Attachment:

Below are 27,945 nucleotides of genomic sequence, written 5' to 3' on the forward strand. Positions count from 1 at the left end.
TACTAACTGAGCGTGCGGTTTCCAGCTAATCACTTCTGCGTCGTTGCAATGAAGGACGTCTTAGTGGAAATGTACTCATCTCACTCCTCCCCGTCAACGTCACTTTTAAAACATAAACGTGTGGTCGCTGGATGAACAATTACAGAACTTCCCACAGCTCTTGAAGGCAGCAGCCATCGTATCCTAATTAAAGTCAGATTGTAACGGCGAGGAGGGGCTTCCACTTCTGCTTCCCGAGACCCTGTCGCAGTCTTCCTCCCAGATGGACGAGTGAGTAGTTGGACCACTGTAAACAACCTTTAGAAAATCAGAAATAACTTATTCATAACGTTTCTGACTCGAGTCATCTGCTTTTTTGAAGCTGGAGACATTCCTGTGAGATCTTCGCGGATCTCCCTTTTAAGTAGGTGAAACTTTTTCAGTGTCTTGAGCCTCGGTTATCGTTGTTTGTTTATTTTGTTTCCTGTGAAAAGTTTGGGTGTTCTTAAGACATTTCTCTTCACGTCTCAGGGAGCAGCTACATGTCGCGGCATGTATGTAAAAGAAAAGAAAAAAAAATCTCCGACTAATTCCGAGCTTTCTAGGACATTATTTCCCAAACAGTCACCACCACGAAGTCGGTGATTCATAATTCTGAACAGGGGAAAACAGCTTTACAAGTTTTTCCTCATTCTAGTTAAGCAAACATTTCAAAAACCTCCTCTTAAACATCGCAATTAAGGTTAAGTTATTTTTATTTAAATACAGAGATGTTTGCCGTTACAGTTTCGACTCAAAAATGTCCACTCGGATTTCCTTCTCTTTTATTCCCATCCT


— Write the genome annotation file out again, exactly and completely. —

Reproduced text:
Below are 27,945 nucleotides of genomic sequence, written 5' to 3' on the forward strand. Positions count from 1 at the left end.
TACTAACTGAGCGTGCGGTTTCCAGCTAATCACTTCTGCGTCGTTGCAATGAAGGACGTCTTAGTGGAAATGTACTCATCTCACTCCTCCCCGTCAACGTCACTTTTAAAACATAAACGTGTGGTCGCTGGATGAACAATTACAGAACTTCCCACAGCTCTTGAAGGCAGCAGCCATCGTATCCTAATTAAAGTCAGATTGTAACGGCGAGGAGGGGCTTCCACTTCTGCTTCCCGAGACCCTGTCGCAGTCTTCCTCCCAGATGGACGAGTGAGTAGTTGGACCACTGTAAACAACCTTTAGAAAATCAGAAATAACTTATTCATAACGTTTCTGACTCGAGTCATCTGCTTTTTTGAAGCTGGAGACATTCCTGTGAGATCTTCGCGGATCTCCCTTTTAAGTAGGTGAAACTTTTTCAGTGTCTTGAGCCTCGGTTATCGTTGTTTGTTTATTTTGTTTCCTGTGAAAAGTTTGGGTGTTCTTAAGACATTTCTCTTCACGTCTCAGGGAGCAGCTACATGTCGCGGCATGTATGTAAAAGAAAAGAAAAAAAAATCTCCGACTAATTCCGAGCTTTCTAGGACATTATTTCCCAAACAGTCACCACCACGAAGTCGGTGATTCATAATTCTGAACAGGGGAAAACAGCTTTACAAGTTTTTCCTCATTCTAGTTAAGCAAACATTTCAAAAACCTCCTCTTAAACATCGCAATTAAGGTTAAGTTATTTTTATTTAAATACAGAGATGTTTGCCGTTACAGTTTCGACTCAAAAATGTCCACTCGGATTTCCTTCTCTTTTATTCCCATCCT